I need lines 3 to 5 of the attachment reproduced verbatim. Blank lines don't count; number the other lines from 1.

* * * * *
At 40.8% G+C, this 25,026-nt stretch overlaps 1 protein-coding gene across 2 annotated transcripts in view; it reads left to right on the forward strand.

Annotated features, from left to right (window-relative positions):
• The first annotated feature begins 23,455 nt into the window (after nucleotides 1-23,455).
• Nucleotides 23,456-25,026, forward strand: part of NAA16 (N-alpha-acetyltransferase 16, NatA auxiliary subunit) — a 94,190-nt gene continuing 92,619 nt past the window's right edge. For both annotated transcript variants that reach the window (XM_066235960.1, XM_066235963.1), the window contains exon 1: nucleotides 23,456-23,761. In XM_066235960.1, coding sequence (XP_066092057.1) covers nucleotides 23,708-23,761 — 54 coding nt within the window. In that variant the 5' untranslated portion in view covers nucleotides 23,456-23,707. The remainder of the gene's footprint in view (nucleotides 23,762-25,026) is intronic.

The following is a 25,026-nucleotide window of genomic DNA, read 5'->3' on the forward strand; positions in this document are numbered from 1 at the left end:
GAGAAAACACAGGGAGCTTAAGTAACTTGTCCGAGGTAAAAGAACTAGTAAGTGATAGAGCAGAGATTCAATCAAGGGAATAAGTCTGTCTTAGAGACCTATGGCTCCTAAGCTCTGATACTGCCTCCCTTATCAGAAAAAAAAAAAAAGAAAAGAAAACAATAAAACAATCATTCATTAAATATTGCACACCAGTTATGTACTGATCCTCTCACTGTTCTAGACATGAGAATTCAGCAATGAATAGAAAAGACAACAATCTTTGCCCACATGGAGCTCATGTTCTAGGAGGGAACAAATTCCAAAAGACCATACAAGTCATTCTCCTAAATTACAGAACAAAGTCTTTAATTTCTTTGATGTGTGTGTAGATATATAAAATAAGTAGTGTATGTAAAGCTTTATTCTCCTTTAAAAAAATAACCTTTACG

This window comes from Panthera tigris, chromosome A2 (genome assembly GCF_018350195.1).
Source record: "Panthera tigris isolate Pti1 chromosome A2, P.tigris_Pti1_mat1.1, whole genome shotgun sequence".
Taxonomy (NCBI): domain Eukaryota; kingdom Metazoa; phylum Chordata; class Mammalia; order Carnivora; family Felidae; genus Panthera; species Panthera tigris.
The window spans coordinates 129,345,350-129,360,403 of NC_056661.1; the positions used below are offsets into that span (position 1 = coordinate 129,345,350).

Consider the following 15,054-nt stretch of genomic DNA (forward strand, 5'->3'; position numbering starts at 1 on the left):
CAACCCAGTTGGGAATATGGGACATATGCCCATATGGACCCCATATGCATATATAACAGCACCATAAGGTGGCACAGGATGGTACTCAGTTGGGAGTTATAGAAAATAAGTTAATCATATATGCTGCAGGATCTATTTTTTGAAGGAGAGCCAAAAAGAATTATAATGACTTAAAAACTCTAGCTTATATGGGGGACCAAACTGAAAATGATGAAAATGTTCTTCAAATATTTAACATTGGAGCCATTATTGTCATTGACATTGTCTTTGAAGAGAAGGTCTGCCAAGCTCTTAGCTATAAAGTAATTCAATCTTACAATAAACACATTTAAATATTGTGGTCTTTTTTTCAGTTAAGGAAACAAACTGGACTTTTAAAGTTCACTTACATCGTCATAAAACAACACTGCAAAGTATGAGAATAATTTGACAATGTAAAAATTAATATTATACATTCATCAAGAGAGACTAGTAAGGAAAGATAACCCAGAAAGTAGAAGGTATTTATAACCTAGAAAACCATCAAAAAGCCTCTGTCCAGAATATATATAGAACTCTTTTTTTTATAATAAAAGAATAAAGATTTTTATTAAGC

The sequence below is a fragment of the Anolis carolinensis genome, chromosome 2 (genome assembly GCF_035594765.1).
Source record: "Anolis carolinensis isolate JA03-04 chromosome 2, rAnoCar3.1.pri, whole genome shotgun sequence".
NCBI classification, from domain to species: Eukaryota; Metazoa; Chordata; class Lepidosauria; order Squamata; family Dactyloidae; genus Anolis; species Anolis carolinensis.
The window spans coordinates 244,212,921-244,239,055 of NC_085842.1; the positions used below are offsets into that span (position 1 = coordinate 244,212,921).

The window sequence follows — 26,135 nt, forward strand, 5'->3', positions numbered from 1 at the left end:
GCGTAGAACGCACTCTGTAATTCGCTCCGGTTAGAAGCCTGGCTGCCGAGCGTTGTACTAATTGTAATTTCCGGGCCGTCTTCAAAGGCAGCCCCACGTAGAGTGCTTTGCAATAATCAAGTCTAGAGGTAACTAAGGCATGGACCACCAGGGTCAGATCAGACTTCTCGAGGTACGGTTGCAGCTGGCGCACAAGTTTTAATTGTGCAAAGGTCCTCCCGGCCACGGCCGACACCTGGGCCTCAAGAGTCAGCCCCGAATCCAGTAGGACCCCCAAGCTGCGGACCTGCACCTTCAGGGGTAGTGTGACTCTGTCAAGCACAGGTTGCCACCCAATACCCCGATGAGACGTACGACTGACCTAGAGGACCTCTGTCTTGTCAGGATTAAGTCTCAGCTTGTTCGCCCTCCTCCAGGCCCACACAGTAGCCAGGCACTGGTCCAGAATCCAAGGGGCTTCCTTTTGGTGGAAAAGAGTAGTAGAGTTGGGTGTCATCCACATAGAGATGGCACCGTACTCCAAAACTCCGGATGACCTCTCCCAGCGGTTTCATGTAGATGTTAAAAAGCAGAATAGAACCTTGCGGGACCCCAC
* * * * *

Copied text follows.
• The first annotated feature begins 23,455 nt into the window (after nucleotides 1-23,455).
• Nucleotides 23,456-25,026, forward strand: part of NAA16 (N-alpha-acetyltransferase 16, NatA auxiliary subunit) — a 94,190-nt gene continuing 92,619 nt past the window's right edge. For both annotated transcript variants that reach the window (XM_066235960.1, XM_066235963.1), the window contains exon 1: nucleotides 23,456-23,761. In XM_066235960.1, coding sequence (XP_066092057.1) covers nucleotides 23,708-23,761 — 54 coding nt within the window. In that variant the 5' untranslated portion in view covers nucleotides 23,456-23,707. The remainder of the gene's footprint in view (nucleotides 23,762-25,026) is intronic.

The following is a 25,026-nucleotide window of genomic DNA, read 5'->3' on the forward strand; positions in this document are numbered from 1 at the left end: